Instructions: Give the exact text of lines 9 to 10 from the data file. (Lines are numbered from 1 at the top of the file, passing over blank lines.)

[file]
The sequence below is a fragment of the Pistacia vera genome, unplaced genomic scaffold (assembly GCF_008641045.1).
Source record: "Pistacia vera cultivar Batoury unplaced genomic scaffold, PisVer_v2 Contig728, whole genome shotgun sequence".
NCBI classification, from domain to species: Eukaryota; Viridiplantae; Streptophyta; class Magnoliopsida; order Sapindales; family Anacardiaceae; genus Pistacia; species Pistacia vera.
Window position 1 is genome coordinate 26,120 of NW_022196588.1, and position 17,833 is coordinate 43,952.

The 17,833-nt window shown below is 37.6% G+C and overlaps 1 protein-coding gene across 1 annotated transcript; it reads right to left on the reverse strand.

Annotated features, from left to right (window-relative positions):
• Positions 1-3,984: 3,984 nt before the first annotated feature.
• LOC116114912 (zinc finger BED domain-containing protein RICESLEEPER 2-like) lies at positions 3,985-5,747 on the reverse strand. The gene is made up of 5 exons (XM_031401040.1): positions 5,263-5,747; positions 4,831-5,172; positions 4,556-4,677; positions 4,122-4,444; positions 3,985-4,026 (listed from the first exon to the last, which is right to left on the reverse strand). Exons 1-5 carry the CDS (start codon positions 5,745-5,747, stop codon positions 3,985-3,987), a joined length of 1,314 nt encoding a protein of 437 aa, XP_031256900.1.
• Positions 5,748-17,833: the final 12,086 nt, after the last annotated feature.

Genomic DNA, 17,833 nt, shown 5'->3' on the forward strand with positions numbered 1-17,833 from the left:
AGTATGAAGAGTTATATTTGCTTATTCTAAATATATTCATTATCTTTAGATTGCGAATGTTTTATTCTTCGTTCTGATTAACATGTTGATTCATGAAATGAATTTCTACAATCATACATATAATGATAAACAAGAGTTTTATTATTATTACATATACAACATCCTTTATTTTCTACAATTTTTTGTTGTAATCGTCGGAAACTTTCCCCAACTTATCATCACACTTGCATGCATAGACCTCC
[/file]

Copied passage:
• Positions 5,748-17,833: the final 12,086 nt, after the last annotated feature.

Genomic DNA, 17,833 nt, shown 5'->3' on the forward strand with positions numbered 1-17,833 from the left: